In some ways, however, I think that what we’re enduring now is worse, though I’m not sure I can explain it. I’m pretty sure my own father, who served in the military during the latter part of World War II and expressed a quiet patriotism, was just as concerned in the 1960’s as I am now in this time. But it seems like there are less institutions at ground level that are missing now. The left has managed to sideline such organizations like the Boy Scouts, the Elks, the Masons, and other fraternal (and maternal) organizations. The attack on masculinity is doing untold damage, and I wonder when this level of antagonism will spend itself out.

    Like Kevin, I don’t watch television or listen to standard talk radio, though I guess podcasts sort of count as talk radio. Still I’m not listening to people who yell. I’m not active on Twitter, and my twitter following is limited to news outlets and a few conservative personalities.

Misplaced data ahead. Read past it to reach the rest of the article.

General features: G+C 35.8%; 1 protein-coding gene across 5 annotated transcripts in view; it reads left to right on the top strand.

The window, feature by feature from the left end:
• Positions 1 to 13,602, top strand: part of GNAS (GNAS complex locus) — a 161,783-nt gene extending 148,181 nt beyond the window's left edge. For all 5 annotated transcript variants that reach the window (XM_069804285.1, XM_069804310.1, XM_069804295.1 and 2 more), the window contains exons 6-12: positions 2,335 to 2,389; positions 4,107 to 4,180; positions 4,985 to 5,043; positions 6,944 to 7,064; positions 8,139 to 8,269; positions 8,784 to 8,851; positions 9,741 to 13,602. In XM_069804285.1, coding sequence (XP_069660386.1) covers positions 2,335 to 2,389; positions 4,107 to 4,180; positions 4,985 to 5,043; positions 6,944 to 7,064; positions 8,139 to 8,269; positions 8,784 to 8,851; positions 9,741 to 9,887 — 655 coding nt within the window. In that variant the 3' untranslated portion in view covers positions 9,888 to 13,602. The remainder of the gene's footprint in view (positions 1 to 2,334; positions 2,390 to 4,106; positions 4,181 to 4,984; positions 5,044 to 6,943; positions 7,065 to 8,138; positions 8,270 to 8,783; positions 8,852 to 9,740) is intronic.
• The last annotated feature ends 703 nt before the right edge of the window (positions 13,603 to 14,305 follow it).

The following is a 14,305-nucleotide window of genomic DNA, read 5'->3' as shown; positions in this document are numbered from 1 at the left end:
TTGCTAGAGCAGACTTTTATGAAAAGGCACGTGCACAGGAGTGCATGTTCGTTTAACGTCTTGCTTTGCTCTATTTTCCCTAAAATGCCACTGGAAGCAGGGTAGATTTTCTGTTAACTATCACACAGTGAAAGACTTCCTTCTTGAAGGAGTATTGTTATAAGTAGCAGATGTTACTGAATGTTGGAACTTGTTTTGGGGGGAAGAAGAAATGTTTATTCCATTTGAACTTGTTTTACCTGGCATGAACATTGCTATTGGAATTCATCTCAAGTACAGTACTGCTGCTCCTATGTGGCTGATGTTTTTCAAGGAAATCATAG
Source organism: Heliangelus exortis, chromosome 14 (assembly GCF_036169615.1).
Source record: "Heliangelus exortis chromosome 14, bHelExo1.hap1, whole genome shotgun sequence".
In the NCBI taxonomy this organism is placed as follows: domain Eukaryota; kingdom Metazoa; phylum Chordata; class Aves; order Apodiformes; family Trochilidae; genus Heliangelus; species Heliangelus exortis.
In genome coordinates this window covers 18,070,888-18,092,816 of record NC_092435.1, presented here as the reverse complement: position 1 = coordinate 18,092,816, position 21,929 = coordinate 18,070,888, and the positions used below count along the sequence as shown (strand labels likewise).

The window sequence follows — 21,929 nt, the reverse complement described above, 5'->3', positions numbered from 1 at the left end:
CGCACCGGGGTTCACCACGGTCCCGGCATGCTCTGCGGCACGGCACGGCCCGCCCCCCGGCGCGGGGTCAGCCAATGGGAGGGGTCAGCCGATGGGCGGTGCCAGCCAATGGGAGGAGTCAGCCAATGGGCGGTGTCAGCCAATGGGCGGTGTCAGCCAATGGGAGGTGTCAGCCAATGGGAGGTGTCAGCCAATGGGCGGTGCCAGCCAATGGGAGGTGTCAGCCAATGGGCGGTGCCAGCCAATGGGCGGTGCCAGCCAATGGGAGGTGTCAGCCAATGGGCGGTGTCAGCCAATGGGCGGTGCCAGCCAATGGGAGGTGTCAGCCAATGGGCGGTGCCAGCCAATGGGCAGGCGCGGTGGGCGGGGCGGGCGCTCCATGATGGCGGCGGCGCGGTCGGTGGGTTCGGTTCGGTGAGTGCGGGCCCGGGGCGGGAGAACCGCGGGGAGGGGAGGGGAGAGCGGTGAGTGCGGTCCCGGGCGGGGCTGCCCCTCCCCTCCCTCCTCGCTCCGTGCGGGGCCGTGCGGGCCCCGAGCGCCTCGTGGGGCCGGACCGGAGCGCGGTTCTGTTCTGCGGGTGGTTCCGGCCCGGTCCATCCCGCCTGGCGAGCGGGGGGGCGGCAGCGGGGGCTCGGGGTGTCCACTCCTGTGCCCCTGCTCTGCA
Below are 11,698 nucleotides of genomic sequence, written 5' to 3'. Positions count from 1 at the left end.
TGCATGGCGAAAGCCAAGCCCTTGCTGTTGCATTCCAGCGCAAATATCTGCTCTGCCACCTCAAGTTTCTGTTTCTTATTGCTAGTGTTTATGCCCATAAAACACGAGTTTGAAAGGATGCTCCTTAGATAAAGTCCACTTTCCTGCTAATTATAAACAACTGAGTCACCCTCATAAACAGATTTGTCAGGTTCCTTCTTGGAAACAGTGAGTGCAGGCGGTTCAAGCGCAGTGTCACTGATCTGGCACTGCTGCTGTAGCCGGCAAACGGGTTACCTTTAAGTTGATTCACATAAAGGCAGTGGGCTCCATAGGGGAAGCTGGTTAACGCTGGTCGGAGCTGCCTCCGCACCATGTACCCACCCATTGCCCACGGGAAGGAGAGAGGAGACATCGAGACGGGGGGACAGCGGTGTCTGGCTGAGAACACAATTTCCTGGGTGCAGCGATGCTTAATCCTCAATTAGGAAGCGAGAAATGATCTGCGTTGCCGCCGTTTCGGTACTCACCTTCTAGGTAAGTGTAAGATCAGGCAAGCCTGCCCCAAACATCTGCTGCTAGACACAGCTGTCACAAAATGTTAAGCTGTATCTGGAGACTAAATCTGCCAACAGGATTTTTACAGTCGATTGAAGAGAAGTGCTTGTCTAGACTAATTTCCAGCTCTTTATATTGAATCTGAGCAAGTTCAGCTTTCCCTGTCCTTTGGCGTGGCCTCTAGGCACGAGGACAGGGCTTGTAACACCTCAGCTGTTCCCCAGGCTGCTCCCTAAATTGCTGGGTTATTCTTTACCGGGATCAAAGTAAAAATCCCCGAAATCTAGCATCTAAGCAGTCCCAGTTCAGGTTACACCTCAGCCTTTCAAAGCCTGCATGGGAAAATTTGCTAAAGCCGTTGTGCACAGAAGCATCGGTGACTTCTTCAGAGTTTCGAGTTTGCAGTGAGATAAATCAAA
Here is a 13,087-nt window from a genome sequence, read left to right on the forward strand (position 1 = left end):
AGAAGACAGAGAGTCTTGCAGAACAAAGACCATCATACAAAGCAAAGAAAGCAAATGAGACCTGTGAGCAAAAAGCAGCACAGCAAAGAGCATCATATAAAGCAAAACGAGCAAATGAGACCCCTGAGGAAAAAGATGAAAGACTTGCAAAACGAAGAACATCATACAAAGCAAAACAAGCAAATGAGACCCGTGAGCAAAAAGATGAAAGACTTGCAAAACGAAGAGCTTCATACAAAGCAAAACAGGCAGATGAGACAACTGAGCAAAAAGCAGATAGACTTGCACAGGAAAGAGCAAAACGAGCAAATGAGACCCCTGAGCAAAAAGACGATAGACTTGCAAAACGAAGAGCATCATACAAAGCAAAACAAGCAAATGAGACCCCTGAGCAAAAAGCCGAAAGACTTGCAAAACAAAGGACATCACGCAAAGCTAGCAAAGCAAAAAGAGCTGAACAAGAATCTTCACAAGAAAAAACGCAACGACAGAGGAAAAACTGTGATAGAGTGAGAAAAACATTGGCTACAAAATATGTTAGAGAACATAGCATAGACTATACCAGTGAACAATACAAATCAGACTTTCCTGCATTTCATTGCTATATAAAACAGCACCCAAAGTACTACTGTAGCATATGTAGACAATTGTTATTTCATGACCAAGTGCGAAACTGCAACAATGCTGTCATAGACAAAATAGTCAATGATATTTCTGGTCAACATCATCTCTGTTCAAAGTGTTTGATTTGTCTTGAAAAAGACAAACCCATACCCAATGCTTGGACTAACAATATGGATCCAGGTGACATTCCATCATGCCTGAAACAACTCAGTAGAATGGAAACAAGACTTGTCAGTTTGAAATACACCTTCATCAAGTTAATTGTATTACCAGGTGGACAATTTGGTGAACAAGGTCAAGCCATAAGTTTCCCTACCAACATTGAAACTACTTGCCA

And where I live and the circle of people I’m around, few of us talk politics.

    What I really find discouraging is how petty our differences are and how much more outraged we are over those petty differences.

    And the left implicitly admits the pettiness when it refers to micro-aggressions.

    It’s hard to be proud of the American people, especially the left who express so much contempt for what we are, or more importantly what we were historically. They want to throw that all away.

    But there doesn’t seem to be anywhere else to go.

    • #1
    • November 26, 2019, at 8:45 PM PST
    • 1 like
  2. big spaniel Member